Having made the trek to the Congregational church in Southbury each Sunday for three decades, residents of the South Britain section of town petitioned the General Assembly to have four months of winter preaching near their own homes. The South Britain Ecclesiastical Society was formed in 1766 and built a meeting house on the Green in 1770. The current South Britain Congregational Church, located at 693 South Britain Road north of the first building, was built in 1825. The interior was renovated in 1869, when the pediments over the three front doors were also changed from semi-circular fanlights to one curvilinear and two triangular pediments (more in keeping with the Greek Revival style).
In 1728, the first Congregational meeting house to be constructed in New Salem (a parish established in 1725 from sections of Lyme and Colchester; it is now the Town of Salem) was built on what is now called Music Vale Road. In 1763 the building was destroyed and a new one erected on the corner of what is now Witch Meadow Road and Route 85. Another building later replaced it on the same site. It was later demolished and the materials were reused in the construction of the current Congregational Church of Salem, built in 1838 and located on the Salem Town Green.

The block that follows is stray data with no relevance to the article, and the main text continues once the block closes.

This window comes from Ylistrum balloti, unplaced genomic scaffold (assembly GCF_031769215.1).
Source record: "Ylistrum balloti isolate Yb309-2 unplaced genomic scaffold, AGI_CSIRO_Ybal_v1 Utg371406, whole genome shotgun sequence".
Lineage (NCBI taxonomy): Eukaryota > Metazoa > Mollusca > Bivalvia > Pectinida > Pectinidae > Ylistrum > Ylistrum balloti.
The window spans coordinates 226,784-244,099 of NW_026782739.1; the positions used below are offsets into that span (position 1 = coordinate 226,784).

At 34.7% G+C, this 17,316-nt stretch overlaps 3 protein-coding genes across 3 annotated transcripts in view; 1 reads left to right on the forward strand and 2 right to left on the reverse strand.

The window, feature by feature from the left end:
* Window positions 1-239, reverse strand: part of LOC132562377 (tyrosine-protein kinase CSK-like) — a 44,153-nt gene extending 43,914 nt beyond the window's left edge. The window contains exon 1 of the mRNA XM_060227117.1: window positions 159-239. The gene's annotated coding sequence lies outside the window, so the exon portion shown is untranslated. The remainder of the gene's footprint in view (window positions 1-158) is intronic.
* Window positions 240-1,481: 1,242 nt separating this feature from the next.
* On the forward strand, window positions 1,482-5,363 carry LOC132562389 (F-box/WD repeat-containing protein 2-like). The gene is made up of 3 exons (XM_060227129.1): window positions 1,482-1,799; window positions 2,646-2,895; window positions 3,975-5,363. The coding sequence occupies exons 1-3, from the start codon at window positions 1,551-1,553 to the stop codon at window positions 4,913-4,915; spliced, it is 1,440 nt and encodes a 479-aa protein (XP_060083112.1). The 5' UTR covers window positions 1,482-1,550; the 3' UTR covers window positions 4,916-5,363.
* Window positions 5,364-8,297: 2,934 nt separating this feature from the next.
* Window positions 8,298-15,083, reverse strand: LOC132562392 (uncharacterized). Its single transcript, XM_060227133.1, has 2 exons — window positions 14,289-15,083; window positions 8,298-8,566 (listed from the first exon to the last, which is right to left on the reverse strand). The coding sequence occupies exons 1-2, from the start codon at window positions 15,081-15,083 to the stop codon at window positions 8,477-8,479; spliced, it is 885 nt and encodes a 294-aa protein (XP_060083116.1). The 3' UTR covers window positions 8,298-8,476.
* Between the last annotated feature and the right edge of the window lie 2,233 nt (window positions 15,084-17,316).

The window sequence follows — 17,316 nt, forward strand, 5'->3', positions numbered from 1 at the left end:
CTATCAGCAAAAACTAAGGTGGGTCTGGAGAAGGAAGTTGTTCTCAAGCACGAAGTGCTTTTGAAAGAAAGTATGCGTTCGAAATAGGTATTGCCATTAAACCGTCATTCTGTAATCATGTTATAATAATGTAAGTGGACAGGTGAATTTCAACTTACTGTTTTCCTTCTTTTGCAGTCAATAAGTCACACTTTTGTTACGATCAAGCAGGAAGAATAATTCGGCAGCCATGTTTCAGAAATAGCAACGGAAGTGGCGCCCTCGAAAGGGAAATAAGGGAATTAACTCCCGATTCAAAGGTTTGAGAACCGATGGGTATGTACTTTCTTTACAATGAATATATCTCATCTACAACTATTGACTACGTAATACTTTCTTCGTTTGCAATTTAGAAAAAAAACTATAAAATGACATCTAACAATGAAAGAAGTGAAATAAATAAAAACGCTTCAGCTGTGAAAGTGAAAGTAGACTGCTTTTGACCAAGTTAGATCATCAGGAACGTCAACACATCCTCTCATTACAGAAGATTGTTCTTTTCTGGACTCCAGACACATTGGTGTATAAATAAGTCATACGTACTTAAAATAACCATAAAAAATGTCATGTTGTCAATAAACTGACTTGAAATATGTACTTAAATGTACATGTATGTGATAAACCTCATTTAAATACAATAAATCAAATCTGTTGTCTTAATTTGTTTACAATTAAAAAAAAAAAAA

The Second Congregational Church of Manchester was formed and its first house of worship was built in the northern section of town in 1851. A new church was built on the same site, 385 North Main Street, in 1889. It is a Shingle style edifice on a high rusticated brownstone foundation. Read the rest of this entry »